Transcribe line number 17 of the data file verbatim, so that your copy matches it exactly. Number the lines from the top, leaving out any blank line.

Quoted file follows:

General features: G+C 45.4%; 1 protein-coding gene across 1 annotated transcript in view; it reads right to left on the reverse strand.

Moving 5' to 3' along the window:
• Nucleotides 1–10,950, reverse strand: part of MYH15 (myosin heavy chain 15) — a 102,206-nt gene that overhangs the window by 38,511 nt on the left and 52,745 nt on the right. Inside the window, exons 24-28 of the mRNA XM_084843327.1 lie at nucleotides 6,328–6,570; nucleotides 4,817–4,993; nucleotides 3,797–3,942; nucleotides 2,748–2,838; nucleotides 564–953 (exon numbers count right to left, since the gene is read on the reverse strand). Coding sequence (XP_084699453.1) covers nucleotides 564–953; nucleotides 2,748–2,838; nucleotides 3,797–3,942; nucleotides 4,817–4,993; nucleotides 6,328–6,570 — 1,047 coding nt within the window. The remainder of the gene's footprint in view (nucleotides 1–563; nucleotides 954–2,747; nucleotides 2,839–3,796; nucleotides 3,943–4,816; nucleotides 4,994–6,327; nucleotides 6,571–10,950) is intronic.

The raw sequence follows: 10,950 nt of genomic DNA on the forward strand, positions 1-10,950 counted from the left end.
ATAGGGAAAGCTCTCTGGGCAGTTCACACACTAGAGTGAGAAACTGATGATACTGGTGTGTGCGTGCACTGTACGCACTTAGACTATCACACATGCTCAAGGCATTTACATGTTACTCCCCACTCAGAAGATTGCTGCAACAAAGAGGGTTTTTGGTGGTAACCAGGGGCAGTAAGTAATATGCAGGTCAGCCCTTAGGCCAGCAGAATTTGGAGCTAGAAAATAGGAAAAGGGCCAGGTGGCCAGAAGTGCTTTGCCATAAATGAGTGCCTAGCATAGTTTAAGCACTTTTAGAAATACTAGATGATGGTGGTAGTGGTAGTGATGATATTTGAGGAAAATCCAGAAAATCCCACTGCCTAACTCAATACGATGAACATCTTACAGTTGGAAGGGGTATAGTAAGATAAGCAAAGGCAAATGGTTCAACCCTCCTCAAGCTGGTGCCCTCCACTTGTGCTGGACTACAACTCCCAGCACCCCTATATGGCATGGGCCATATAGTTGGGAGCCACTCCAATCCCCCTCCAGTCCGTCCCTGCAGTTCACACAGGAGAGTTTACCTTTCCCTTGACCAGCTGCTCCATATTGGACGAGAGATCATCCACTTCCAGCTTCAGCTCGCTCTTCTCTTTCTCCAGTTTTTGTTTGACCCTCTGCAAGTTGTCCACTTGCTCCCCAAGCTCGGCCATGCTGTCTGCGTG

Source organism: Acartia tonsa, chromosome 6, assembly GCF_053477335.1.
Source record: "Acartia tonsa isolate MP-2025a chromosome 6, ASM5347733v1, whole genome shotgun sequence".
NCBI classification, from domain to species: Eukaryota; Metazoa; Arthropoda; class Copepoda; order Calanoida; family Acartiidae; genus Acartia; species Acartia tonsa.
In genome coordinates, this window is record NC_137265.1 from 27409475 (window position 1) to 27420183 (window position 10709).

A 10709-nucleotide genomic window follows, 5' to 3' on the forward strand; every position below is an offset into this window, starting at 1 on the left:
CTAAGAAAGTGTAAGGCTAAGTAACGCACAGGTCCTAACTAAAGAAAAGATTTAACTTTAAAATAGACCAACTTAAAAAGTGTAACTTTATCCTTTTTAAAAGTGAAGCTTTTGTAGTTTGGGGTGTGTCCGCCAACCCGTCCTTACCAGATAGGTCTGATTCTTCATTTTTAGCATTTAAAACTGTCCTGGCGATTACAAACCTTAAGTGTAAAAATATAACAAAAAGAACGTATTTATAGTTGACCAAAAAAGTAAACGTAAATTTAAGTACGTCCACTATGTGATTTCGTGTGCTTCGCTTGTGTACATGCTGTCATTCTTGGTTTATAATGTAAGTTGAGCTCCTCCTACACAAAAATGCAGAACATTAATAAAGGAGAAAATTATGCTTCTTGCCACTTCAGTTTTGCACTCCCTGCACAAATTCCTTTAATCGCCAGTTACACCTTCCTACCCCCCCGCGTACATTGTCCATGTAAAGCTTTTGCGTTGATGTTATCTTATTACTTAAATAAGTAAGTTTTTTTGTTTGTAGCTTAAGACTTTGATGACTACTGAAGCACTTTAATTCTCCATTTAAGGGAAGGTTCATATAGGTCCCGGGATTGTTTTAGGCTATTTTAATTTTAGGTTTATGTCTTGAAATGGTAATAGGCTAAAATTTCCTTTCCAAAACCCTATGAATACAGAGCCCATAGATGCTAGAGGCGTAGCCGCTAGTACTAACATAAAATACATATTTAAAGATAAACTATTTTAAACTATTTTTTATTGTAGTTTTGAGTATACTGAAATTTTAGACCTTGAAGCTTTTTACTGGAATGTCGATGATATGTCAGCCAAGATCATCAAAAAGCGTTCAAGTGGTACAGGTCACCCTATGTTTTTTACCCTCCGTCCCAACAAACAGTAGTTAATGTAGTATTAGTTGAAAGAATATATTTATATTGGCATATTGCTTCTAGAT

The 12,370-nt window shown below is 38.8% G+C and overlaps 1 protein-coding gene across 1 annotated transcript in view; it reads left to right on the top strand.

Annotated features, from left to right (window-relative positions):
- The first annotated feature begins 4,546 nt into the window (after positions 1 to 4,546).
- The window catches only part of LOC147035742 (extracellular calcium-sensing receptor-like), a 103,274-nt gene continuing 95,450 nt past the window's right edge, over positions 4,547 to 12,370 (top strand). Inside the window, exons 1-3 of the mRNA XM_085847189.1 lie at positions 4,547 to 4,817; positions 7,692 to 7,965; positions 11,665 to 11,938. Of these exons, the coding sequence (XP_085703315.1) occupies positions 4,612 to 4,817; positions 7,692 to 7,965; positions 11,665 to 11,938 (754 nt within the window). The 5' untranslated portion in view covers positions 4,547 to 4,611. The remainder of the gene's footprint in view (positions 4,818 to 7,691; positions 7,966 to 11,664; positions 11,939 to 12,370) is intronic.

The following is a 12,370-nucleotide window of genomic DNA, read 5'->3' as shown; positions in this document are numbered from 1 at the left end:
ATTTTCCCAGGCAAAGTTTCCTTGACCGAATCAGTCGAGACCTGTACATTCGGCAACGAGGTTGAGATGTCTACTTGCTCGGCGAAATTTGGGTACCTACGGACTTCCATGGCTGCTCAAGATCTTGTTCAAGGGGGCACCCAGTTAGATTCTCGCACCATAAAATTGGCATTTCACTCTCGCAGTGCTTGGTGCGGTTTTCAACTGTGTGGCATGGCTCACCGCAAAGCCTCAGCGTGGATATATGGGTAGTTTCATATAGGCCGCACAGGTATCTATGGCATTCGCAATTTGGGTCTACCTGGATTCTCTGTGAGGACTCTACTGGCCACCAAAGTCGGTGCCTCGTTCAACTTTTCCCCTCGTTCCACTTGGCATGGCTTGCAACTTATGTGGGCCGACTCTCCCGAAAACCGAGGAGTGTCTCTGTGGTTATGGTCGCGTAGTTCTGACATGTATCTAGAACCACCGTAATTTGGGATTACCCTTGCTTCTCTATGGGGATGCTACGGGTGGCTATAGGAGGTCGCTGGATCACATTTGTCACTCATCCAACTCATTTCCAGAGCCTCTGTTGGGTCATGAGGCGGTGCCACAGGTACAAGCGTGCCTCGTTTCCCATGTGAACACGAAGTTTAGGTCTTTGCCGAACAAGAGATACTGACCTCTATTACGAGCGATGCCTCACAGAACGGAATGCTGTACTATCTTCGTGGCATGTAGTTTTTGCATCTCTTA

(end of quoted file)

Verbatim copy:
ATTTTCCCAGGCAAAGTTTCCTTGACCGAATCAGTCGAGACCTGTACATTCGGCAACGAGGTTGAGATGTCTACTTGCTCGGCGAAATTTGGGTACCTACGGACTTCCATGGCTGCTCAAGATCTTGTTCAAGGGGGCACCCAGTTAGATTCTCGCACCATAAAATTGGCATTTCACTCTCGCAGTGCTTGGTGCGGTTTTCAACTGTGTGGCATGGCTCACCGCAAAGCCTCAGCGTGGATATATGGGTAGTTTCATATAGGCCGCACAGGTATCTATGGCATTCGCAATTTGGGTCTACCTGGATTCTCTGTGAGGACTCTACTGGCCACCAAAGTCGGTGCCTCGTTCAACTTTTCCCCTCGTTCCACTTGGCATGGCTTGCAACTTATGTGGGCCGACTCTCCCGAAAACCGAGGAGTGTCTCTGTGGTTATGGTCGCGTAGTTCTGACATGTATCTAGAACCACCGTAATTTGGGATTACCCTTGCTTCTCTATGGGGATGCTACGGGTGGCTATAGGAGGTCGCTGGATCACATTTGTCACTCATCCAACTCATTTCCAGAGCCTCTGTTGGGTCATGAGGCGGTGCCACAGGTACAAGCGTGCCTCGTTTCCCATGTGAACACGAAGTTTAGGTCTTTGCCGAACAAGAGATACTGACCTCTATTACGAGCGATGCCTCACAGAACGGAATGCTGTACTATCTTCGTGGCATGTAGTTTTTGCATCTCTTA